Elon Musk — who co-founded and still leads Tesla, SpaceX, The Boring Company, and Neuralink — demonstrated his neurotech startup's newest working implant... by livestreaming a pig's brain activity (recorded by the wireless device) as it scurried around a small pen on stage Friday evening.

And to think we thought AirPods were intrusive.

Just before the weekend, Tesla CEO and Twitter pot-stirrer Elon Musk paraded technology from arguably his most controversial company, Neuralink, during a livestreamed presentation. Founded in 2016, Musk himself has invested $100M into the neurotech business's ongoing efforts to achieve a science-fiction-like symbiosis between humans and artificial intelligence (AI), via neural implants. These inserts, too, are being touted as possible tools to treat degenerative brain disorders, like Parkinson’s or Alzheimer’s Disease, as well as help preserve and enhance certain brain functions.

Screenshot courtesy of YouTube, via Neuralink

The well-funded project has already applied for human trials, according to Hypebeast, with hopes of initiating those experimental runs by the end of this year — if it’s approved by the US Food and Drug Administration. (Suffice to say I think we can all collectively say that's a rather large, dystopian if. But if 2020's proven anything, it's that nothing too despondent or concerning is out of reach.)

In lieu of government approval, Neuralink has begun animal experimentation in the meantime, beginning with a reluctant pig named Gertrude, one of three pigs shown in the now-viral webcast.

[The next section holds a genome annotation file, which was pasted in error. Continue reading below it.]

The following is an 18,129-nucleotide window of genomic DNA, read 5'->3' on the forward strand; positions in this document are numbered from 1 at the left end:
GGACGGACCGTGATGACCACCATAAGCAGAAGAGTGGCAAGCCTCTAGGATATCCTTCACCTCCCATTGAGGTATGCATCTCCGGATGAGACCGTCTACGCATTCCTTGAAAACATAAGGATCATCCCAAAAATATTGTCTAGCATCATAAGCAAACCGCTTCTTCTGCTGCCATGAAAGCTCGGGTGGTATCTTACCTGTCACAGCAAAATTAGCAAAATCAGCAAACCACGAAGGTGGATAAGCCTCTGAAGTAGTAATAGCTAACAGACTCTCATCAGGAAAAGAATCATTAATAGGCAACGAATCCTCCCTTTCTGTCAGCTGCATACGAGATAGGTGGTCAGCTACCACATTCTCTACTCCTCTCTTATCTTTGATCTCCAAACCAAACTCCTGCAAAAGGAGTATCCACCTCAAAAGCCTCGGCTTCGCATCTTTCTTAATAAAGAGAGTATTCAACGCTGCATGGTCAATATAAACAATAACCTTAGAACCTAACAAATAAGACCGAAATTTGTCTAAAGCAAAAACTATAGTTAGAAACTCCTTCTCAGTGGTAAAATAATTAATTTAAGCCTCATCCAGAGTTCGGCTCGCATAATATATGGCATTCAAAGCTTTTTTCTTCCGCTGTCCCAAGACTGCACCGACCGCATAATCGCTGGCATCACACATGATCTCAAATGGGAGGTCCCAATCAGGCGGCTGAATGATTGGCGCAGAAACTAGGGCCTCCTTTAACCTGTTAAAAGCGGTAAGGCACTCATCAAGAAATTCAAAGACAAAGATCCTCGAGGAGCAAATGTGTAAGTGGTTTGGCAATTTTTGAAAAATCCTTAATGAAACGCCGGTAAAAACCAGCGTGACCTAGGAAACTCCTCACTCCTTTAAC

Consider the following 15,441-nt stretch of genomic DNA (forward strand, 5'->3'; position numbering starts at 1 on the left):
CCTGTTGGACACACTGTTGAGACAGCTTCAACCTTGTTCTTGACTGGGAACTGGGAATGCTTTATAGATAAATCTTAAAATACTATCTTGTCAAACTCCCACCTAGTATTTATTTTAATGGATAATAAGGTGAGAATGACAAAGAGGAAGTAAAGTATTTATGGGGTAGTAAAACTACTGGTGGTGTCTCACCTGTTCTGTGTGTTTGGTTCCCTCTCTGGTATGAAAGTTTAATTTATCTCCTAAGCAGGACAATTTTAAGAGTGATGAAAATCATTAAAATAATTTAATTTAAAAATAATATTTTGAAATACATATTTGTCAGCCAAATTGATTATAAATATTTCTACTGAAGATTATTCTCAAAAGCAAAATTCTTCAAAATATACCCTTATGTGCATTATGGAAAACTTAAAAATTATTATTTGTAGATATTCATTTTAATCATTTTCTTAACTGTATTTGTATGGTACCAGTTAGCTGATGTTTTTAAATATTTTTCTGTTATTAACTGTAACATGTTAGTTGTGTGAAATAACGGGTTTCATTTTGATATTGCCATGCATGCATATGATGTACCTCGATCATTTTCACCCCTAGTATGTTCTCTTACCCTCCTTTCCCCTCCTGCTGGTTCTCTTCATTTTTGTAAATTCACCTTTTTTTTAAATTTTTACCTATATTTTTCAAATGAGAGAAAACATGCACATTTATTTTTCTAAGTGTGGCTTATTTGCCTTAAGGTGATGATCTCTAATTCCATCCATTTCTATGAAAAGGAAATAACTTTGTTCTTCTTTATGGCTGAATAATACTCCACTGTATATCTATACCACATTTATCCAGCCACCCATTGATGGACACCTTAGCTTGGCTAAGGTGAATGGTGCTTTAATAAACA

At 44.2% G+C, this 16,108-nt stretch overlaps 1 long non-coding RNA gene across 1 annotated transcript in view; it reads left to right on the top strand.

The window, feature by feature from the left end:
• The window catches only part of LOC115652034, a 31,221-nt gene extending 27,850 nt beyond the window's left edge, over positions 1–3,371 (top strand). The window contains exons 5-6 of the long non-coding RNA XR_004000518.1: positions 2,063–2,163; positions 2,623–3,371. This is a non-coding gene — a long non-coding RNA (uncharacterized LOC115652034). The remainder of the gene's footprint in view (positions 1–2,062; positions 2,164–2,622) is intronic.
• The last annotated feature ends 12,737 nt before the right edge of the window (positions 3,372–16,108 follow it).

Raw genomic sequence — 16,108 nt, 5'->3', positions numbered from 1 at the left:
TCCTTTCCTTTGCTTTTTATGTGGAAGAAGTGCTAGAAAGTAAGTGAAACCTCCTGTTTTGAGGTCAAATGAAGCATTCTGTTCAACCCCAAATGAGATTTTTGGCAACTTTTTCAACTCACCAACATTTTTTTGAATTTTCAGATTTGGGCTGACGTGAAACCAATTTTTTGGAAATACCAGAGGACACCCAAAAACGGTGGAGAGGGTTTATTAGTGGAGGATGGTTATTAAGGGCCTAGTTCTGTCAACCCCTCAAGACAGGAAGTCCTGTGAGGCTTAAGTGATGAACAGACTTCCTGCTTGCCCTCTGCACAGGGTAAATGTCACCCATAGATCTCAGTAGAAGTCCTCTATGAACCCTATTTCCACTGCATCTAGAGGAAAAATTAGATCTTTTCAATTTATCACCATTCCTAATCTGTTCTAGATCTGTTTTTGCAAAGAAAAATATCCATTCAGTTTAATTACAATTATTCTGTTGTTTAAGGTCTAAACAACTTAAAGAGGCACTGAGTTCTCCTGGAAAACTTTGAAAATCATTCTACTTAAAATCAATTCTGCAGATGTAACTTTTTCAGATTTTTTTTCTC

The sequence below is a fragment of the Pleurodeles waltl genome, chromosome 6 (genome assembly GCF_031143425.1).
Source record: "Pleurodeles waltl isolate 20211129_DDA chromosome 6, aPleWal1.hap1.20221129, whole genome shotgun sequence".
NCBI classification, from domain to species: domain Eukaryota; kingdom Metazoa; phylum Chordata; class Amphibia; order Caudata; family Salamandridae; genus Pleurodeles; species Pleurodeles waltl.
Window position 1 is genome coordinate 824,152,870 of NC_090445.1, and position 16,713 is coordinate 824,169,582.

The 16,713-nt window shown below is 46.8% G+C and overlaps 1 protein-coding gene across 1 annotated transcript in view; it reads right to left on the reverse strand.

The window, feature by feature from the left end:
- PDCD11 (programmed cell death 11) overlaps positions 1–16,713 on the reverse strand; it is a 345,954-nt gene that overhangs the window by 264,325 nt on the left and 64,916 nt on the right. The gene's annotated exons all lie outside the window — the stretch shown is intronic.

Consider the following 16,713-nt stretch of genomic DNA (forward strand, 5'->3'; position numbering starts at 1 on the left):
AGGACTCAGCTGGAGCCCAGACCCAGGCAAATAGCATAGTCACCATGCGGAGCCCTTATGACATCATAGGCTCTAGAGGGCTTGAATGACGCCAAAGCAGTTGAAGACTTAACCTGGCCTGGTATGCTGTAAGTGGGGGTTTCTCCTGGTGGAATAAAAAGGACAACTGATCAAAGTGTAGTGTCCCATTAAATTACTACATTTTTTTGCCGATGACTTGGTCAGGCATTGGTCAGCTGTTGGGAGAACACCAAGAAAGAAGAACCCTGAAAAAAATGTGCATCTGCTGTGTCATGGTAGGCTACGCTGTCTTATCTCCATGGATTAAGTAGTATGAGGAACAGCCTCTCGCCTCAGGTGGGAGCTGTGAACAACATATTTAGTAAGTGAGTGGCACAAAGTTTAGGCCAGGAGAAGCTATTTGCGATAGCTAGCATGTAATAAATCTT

Screenshot courtesy of YouTube, via Neuralink

“It’s kind of like a Fitbit in your skull with tiny wires,” Musk explained during the livestream, later painting a somewhat gruesome picture as to how the technology would scale for human beings.

The ungodly wealthy CEO went on to add that the coin-sized chip will eventually fit “quite nicely in your skull."

“It could be under your hair and you wouldn’t know," he adds. The Link V0.9 pictured in the livestream and used in Gertrude requires a small, circular section of your parietal bone — the back of your skull — be removed and replaced with the chip which uses 1,024 thin electrodes that penetrate the outer layer of the brain.

(One might not notice it… but, at the very least, you’d be hard-pressed not to grow paranoid of the chip’s below-bone presence.)

The whole process, as well, is expected to one day be done completely by pale white robots; a "surgical robot" was used to operate on the test pigs.

Screenshot courtesy of YouTube, via Neuralink

CNET notes Neuralink's technology is in development to allow people with neurological conditions to control computers or phones with their brainwaves, and Musk posits that the technology could also one day help those with spinal injuries recover from certain mobility issues.

“Even in a benign AI scenario, we will be left behind,” adds Musk toward the end of the live webcast. “With a high bandwidth [brain-machine] interface, we can go along for the ride and effectively have the option of merging with AI.”

Earlier this summer, Musk found himself in a widely publicized battle with Alameda County for defining orders to close his Fremont factory over the pandemic. Musk promptly ignored those restrictions, saying he would sue the county for being in violation federal and state guidelines; Musk proposed the auto plant qualifies as "critical infrastructure" and that he'd move his operations elsewhere in the country after this "final straw."

Tesla's main production factory still resides in Fremont and, as hypothesis and coincidence would have it, it was struck by a COVID-19 outbreak in June.

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Image: Screenshot courtesy of YouTube, via Neuralink